Omurbek killed six snow leopards during the economic turmoil of the 1990s. “My father would warn me that killing wildlife would never bring happiness,” he said, recalling how uneasy he felt about poaching. “But it was necessary to feed my family.”
Understanding that poaching and environmental degradation are driven by poverty and lack of economic opportunities, WWF and other partners sought to transform people like Omurbek from threats to advocates, first by raising awareness, and then by providing them with constructive alternatives. For example, WWF recently set up development funds that provide microcredit loans for sustainable livelihood enterprises, but to be eligible for a loan, residents must actively participate in wildlife conservation activities. By then, the government had already established the Sarychat-Ertash Nature Reserve, opening new career paths in conservation for local residents.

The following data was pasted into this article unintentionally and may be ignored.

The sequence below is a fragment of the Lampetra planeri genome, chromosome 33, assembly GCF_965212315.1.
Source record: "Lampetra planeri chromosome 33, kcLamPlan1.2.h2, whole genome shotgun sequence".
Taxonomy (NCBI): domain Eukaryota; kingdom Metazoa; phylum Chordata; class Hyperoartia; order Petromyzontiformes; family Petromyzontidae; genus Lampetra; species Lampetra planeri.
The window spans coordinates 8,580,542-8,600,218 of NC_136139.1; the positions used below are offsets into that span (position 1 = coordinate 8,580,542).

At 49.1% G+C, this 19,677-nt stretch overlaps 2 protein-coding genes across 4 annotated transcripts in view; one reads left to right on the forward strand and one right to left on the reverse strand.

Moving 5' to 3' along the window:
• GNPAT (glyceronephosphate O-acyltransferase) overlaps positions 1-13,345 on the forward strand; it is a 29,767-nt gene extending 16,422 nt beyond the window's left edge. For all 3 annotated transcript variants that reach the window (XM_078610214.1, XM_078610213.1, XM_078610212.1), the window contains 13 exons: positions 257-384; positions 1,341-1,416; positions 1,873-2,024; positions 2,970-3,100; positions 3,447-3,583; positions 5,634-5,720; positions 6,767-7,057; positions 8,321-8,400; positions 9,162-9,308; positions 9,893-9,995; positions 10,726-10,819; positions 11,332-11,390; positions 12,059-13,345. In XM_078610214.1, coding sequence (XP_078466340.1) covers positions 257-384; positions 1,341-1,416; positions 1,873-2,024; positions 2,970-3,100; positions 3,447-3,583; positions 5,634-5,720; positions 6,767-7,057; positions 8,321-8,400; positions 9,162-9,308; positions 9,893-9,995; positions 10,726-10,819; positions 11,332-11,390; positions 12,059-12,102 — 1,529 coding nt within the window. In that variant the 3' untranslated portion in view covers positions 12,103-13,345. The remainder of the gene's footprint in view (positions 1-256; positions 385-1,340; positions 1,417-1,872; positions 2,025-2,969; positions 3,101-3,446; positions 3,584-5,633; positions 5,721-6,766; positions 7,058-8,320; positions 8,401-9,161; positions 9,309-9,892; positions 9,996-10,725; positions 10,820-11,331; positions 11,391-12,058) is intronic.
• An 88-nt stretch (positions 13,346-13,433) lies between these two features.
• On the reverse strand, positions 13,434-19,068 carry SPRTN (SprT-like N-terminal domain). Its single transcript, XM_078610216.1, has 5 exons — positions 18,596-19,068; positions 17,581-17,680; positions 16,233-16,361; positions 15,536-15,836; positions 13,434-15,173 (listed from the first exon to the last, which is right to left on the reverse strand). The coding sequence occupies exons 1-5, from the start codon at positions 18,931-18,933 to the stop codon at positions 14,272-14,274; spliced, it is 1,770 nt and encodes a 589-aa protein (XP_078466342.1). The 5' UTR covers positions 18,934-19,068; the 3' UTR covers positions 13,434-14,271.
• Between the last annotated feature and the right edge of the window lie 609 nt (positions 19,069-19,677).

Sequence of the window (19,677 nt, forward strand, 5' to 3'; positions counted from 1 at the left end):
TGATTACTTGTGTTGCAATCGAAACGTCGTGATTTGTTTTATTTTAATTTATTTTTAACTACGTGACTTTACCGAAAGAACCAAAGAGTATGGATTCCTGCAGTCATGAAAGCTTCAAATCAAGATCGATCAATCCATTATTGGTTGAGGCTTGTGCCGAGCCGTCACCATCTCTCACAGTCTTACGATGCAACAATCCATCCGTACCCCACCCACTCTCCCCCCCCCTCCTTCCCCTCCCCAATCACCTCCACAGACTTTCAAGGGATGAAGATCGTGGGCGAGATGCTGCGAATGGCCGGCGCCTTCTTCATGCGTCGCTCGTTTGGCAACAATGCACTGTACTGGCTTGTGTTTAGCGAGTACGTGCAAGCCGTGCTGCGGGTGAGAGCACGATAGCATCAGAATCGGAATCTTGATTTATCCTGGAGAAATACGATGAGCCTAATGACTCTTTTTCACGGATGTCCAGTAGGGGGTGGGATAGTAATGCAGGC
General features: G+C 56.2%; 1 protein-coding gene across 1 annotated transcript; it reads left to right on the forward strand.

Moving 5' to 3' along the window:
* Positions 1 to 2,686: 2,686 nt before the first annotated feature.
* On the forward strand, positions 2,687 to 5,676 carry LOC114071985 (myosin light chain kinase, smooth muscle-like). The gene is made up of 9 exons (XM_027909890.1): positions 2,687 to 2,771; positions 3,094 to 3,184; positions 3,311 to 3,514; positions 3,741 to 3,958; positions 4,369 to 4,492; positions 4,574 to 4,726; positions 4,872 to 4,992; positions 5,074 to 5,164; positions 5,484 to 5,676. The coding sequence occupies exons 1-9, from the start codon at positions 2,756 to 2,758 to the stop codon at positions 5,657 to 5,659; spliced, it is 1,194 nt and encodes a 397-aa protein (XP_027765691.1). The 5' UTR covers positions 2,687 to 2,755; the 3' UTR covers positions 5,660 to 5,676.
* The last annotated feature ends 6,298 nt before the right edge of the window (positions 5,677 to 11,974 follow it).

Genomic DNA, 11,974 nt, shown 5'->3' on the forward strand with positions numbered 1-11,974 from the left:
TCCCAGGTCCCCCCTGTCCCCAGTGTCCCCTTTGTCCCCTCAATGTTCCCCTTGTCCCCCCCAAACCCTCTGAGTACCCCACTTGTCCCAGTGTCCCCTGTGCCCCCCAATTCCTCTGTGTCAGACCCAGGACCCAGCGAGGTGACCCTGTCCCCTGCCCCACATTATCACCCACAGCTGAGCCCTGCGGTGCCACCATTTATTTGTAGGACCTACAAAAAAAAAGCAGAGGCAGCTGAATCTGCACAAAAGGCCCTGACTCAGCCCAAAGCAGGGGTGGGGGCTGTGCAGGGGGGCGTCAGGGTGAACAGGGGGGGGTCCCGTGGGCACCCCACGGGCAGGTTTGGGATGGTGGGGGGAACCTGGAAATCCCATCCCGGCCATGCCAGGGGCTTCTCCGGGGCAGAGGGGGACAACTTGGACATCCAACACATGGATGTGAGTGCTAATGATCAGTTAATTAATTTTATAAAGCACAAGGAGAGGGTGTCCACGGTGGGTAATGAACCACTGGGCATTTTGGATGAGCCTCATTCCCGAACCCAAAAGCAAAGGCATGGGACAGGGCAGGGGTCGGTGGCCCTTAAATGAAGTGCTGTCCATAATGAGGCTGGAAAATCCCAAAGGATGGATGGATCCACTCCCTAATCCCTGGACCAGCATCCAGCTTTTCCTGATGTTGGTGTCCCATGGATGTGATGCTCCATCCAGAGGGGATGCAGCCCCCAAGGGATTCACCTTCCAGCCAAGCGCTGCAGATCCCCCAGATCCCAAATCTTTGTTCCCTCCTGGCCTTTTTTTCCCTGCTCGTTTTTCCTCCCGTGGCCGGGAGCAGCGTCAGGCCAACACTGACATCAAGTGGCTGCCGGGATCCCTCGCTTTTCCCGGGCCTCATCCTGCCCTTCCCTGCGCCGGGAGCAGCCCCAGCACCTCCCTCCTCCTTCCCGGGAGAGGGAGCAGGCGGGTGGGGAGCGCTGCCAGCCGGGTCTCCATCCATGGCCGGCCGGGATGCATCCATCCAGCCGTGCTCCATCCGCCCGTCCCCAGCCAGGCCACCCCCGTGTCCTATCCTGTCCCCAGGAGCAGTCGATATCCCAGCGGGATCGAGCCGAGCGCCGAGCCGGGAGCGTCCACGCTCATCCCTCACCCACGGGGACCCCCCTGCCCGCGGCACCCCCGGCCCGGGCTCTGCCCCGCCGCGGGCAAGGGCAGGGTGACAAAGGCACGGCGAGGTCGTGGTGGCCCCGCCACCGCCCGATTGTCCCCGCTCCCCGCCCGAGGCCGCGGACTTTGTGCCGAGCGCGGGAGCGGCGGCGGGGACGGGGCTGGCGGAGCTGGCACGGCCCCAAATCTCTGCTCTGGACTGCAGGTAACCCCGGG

Omurbek began working as a part-time park ranger at the Sarychat-Ertash Nature Reserve. He also started herding sheep and goats, and his wife Cholpon produces snow leopard themed handicrafts from wool sheared from the village’s flock. Together, they have managed to carve out a new life that relies not on exploiting nature’s treasures, but on conserving them for generations to come.
A new foe
Today, the people and animals of the Central Tian Shan mountain range face a new threat: climate change. Increasingly erratic precipitation, unseasonal and extreme snowfall, and melting permafrost are transforming the landscape and making sheep herding more difficult, creating new risks for wildlife and livelihoods.